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Prophecy: A Beginner’s Guide

An introduction to the charismatic gift of prophecy by Duncan Mitchell from the Cor et Lumen Christi Community.

About fourteen years ago a man praying over me shared the following picture: he saw me at home, looking out of a window at the moon.

He prayed a bit more and then asked if I had a sleep problem.

This rather mundane picture opened up the world of prophecy to me in a new way: what this man couldn’t have known was that for years I had suffered from insomnia and to help relieve the tedium of sleeplessness I’d open my blind and gaze at the moon.

From this picture came such a consoling prayer but, more importantly, I knew that God cared for me and was with me during those long nights.

What is prophecy?

Prophecy can be a difficult charismatic gift to understand. It helps to be able to recognise the common ways it is expressed, and to have confidence in the appropriate ways of responding to prophetic messages. Here are some key points to consider:

  • Prophecy should: build up, encourage and console (1 Cor 14:3). I was consoled by a prophetic word, but I have witnessed or read about words that do the following: lead to forgiveness and reconciliation; liberate from addiction; provide direction and focus for different areas of people’s life and ministry; assist with inner and physical healing. Indeed, prophecy has the capacity to speak into all areas of human life and experience.

  • Prophecy can relate things unknown by human reasoning (revelational) or what is known but under a particular anointing (inspirational). The prophetic word about my sleep problem was an example of revelational prophecy. An example of inspirational prophecy is this: I remember being ill at ease once before giving a talk and someone prayed saying that God loved me and would send me his peace. I knew this to be true but under the anointing I experienced this truth in a new and powerful way.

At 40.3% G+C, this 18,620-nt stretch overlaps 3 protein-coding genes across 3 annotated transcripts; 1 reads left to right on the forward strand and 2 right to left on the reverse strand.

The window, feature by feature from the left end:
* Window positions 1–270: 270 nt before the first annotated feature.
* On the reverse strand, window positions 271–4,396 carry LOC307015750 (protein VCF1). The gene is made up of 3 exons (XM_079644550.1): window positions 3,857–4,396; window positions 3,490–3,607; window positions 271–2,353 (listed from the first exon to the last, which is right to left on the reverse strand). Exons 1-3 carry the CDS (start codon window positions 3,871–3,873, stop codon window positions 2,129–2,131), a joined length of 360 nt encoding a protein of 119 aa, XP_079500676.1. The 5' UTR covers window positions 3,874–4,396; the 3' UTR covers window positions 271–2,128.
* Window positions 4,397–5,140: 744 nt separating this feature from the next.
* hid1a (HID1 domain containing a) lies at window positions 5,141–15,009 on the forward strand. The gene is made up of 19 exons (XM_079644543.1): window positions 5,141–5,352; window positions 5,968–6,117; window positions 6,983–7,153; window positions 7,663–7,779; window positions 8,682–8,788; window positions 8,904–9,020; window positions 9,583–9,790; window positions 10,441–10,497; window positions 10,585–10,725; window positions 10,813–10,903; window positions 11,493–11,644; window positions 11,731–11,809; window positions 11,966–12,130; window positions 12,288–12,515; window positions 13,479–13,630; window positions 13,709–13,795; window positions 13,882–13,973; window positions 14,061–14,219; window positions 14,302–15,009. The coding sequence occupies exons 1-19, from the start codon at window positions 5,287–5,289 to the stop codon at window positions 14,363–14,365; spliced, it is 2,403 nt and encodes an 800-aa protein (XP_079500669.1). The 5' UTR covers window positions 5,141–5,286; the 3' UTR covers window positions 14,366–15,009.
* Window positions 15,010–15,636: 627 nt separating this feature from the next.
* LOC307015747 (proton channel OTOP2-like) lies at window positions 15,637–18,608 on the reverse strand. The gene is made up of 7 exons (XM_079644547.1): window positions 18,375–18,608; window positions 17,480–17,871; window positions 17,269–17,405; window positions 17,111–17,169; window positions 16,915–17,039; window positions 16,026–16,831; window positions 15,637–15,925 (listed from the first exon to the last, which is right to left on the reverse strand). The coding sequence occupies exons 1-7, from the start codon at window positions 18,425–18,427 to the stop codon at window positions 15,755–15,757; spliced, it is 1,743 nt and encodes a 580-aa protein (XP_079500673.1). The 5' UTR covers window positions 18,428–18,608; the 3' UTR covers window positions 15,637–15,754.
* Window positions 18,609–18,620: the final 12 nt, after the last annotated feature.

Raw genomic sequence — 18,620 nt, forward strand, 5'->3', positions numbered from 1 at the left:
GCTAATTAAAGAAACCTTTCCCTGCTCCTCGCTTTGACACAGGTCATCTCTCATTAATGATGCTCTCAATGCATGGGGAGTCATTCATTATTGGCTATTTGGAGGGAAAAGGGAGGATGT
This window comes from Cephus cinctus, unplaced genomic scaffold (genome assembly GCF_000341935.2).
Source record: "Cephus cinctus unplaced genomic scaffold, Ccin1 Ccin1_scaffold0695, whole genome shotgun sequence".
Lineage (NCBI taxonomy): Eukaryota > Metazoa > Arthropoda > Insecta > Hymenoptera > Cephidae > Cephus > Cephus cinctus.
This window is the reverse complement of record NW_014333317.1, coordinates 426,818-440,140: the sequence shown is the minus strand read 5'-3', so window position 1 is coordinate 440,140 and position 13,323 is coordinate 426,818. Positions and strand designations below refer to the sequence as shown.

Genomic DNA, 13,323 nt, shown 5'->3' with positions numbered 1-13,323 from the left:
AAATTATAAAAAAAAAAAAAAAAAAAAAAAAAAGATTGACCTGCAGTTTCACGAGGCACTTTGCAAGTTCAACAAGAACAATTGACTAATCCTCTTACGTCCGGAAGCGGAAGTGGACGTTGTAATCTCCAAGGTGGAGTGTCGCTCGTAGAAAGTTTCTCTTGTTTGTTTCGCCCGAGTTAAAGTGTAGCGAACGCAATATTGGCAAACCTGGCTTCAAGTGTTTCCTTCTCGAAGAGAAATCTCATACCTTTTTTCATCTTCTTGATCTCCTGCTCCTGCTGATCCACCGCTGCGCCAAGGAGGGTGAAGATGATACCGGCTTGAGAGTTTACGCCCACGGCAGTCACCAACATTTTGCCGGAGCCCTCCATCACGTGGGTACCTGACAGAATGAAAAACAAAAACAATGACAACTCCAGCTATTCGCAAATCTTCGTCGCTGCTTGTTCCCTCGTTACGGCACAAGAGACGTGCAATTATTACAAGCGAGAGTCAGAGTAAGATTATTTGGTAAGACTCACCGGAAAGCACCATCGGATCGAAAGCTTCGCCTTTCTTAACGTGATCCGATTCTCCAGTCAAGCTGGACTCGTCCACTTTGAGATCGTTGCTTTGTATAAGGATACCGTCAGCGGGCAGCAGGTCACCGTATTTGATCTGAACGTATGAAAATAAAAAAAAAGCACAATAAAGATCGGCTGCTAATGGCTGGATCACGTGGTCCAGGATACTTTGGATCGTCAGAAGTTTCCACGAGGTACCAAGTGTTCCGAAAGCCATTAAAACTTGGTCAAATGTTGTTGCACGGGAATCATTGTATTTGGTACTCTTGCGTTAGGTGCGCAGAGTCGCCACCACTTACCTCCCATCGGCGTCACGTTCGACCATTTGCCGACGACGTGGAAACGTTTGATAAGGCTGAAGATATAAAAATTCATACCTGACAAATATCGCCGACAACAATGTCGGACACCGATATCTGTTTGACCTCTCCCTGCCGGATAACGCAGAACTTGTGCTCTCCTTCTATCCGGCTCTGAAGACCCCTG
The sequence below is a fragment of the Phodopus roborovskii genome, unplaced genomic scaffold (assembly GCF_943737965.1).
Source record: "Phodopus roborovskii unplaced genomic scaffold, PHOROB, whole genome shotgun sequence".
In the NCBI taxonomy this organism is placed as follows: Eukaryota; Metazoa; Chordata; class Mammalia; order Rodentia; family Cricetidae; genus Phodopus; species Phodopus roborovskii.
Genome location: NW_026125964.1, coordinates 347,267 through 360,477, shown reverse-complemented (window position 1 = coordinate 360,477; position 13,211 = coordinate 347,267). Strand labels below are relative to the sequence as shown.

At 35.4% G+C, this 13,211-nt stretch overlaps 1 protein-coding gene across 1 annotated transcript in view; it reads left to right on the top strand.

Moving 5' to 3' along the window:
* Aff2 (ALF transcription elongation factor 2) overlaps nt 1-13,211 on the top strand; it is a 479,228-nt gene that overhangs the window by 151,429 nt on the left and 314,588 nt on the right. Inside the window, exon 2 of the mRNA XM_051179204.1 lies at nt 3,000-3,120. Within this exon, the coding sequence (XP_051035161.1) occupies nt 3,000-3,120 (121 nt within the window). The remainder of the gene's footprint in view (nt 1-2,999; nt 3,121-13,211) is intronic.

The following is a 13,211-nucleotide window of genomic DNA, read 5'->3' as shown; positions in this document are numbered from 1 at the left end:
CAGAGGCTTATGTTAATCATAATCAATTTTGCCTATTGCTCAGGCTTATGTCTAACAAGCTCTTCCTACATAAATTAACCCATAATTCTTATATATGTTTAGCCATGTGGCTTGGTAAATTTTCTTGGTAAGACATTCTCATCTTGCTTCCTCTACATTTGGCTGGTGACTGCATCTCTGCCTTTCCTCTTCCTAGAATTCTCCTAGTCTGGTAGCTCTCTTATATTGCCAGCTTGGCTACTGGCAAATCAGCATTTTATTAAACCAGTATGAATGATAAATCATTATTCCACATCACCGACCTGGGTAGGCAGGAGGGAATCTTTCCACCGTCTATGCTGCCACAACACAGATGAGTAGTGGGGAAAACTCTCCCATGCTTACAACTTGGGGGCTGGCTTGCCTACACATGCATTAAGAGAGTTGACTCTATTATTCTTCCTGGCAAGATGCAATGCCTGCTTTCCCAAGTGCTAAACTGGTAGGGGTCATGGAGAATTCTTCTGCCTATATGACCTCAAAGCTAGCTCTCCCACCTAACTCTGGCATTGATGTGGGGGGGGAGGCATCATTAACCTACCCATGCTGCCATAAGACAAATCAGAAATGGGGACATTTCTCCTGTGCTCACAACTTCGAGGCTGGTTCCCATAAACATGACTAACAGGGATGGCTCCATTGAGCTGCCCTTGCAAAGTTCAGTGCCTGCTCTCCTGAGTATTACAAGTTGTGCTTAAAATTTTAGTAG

• Weighing prophecy. Since we prophesy only in part (1 Cor 13:9) prophecy should be weighed so that its accuracy and appropriateness can be fully understood and accepted, rejected or ‘filed’ for further reflection.

  • How God communicates. Some people hear or see written words; others see pictures either of a particular object or of a person engaged in some activity (as in my opening example); a passage of the scriptures may come to mind or; a person may experience a particular feeling or emotion.

  • Understanding what God has said. Once God has communicated an image, word, etc. we must seek to understand what this means. Don’t jump to conclusions if you are delivering the word. (Sometimes the meaning of a prophetic word only becomes clear over time.)

  • A living word. Pray that what God has revealed may come to pass and give life.

  • Finally, the key to growing in an authentic prophetic gift is to combine daily prayer with a humble obedience to the prophetic word that God has chosen to reveal to us.

Are you open to being prophesied over?

‘Make love your aim and earnestly desire the spiritual gifts, especially that you may prophesy.’ 1 Cor. 14:1

Before I experienced a prophetic word I was rather dismissive of the gift. Afterwards I saw it as a means of grace by which God ministers his love and brings new life. I had to repent of my casual attitude, give thanks for what I had received and pray to be open to allow God to speak in this way.

St Paul makes it clear that he envisages that Christians who want to prophesy will want to do so because they desire to see God’s love in action.

As with all Charisms love must be our aim and the same is true of prophecy. If we prophesy with love and humility our prophecy will bear real fruit. So let us pray that, like St Paul, we too might earnestly desire to prophesy.


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